Making sure the institution clearly communicates about things like deadlines, attire, and scheduling/punctuality are very important: good communication can go a long way to eliminating issues before they become problems. In some cases, established internship programs have competitive selection processes, but even less formal opportunities should use a phone call and email documentation to make sure the institution and the intern are on the same page.
These issues and others will be discussed in more depth, with examples from the speakers on how their own programs deal with them.
What issues have you come across, either from the perspective of the institution or as an intern yourself? Please share and discuss in the comments below!
Finally, if your institution is at all interested in possibly hosting an international internship or exchange, I encourage you to complete the Internships & International Exchanges Survey
. It can be a very useful way to facilitate internships and exchanges across borders. International internships and exchanges can bring with them an additional layer of logistical challenges (e.g., passports, visas, international flights) but they can also be the most rewarding. Also, if you’ve actually completed an international internship or exchange and would be willing to write it up briefly for our website or a newsletter, the FCIL-SIS Internships & International Exchanges program would love to hear from you!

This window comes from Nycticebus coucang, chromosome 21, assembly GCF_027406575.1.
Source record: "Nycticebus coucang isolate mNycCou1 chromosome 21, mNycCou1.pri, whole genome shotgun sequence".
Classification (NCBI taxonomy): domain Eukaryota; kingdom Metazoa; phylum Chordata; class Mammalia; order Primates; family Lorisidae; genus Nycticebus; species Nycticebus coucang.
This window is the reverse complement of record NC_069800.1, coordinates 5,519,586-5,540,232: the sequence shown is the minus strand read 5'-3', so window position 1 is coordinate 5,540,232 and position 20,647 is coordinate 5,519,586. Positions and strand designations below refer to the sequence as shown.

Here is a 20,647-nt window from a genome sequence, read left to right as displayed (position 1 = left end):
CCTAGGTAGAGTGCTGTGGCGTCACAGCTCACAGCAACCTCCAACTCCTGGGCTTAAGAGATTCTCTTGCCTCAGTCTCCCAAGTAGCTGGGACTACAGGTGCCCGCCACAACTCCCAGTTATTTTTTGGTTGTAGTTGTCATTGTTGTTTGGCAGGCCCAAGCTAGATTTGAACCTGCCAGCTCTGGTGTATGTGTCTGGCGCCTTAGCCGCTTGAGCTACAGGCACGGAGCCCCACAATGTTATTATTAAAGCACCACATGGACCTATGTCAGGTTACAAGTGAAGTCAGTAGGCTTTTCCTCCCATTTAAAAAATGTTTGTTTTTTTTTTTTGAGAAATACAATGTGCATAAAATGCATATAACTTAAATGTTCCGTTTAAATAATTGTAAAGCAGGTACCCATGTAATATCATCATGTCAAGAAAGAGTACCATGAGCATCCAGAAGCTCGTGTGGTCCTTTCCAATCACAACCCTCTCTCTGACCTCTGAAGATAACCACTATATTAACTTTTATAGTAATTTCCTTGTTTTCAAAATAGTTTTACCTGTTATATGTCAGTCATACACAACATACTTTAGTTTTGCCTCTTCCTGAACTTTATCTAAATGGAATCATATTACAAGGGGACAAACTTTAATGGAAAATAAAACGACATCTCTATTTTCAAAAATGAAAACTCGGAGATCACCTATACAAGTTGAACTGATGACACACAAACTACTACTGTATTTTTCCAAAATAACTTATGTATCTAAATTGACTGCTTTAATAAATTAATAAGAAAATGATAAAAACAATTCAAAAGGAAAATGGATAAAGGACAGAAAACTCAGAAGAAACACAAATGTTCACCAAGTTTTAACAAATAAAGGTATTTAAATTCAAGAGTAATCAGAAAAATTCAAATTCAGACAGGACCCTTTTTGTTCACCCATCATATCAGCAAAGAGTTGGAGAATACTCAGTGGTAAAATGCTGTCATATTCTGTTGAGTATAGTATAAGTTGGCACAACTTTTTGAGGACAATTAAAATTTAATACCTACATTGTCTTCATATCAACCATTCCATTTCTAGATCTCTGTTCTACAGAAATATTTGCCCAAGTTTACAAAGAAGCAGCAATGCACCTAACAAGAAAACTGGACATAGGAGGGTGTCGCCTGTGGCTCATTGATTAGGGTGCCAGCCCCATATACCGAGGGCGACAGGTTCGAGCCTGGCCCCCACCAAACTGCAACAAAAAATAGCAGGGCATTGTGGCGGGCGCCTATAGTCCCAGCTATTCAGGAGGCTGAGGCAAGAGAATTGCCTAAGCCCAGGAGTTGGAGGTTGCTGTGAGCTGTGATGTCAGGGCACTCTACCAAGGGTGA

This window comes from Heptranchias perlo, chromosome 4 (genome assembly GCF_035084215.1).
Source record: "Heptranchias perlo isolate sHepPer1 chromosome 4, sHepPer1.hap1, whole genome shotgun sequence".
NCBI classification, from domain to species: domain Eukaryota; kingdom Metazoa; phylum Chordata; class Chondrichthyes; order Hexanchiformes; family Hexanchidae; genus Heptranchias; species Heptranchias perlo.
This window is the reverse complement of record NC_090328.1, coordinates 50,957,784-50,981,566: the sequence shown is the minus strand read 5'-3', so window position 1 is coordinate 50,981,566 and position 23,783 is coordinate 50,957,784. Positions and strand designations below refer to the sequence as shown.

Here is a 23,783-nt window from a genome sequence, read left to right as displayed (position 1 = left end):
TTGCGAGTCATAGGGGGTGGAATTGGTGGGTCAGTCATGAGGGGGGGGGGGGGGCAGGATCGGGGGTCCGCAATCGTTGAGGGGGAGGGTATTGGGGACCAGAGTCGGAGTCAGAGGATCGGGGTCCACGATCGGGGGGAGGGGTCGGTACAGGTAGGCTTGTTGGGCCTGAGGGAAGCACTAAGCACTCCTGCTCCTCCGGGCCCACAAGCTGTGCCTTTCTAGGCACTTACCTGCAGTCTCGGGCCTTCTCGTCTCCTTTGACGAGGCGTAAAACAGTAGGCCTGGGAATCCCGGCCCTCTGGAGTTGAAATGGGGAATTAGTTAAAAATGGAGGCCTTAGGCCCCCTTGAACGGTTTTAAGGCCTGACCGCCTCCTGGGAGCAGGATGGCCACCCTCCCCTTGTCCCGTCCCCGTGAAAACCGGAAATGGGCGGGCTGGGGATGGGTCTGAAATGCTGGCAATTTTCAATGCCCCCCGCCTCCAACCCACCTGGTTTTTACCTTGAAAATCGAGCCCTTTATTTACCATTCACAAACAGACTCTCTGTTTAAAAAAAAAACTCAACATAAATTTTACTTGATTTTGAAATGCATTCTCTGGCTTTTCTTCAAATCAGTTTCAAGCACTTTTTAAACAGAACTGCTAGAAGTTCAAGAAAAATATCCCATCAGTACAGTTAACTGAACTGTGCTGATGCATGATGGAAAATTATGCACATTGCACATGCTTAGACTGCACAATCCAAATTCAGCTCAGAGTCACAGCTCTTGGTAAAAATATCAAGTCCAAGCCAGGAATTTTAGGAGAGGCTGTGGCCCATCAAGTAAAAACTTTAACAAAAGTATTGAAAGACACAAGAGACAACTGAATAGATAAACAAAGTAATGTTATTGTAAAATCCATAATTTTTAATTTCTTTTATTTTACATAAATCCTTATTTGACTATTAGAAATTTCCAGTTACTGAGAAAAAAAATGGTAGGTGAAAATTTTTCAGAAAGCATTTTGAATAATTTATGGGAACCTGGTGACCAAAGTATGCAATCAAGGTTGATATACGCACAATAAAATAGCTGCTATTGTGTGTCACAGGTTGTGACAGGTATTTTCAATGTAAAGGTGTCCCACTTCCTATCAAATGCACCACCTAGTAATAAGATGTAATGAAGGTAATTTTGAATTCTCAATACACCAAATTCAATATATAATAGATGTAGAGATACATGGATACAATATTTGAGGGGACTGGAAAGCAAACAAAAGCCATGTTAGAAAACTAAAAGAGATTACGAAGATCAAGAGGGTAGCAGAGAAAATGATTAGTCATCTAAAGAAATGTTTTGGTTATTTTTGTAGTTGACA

Posted By 4/24/2015 4:45:00 PM
, 2015 Annual Meeting
, Internships & International Exchanges committee
, academic law libraries
, law libraries
4/17/2015 3:35:42 PM
Mitigating User Issues with Print to Digital Title Conversion
Many organizations are converting titles that they have subscribed to in print for many years to digital formats. Usually this move is a money-saver for organizations. Sometimes it’s a matter of convenience. Or in other situations needed titles may only be available in digital formats according to the publisher. Depending on the type of law library, there will be a different decision making process. In smaller firms the law librarian in partnership with the financial department head together make decisions on whether to convert titles to digital. In larger firms there would likely be a bigger team making the decision and in academic or research libraries the director and a panel of librarians and possibly faculty would make such a decision.
Once a decision has been made to convert from print to digital, several other things also need to take place. First and foremost, there should be a policy for the actions that need to take place following the conversion. There needs to be notice provided to library users that print titles have converted to digital and may no longer be updated. In a small setting, this can be notice provided in an email or memo to users. There also should be a warning or disclaimer on the print title itself that it has no longer been updated by a given date. The warning should be immediately visible to the library user who picks up the volume, preferably on the spine of the print volume itself. All library staff should be educated on which titles are current and which have converted to digital. The library catalog also needs to be updated to reflect the conversion with specific dates.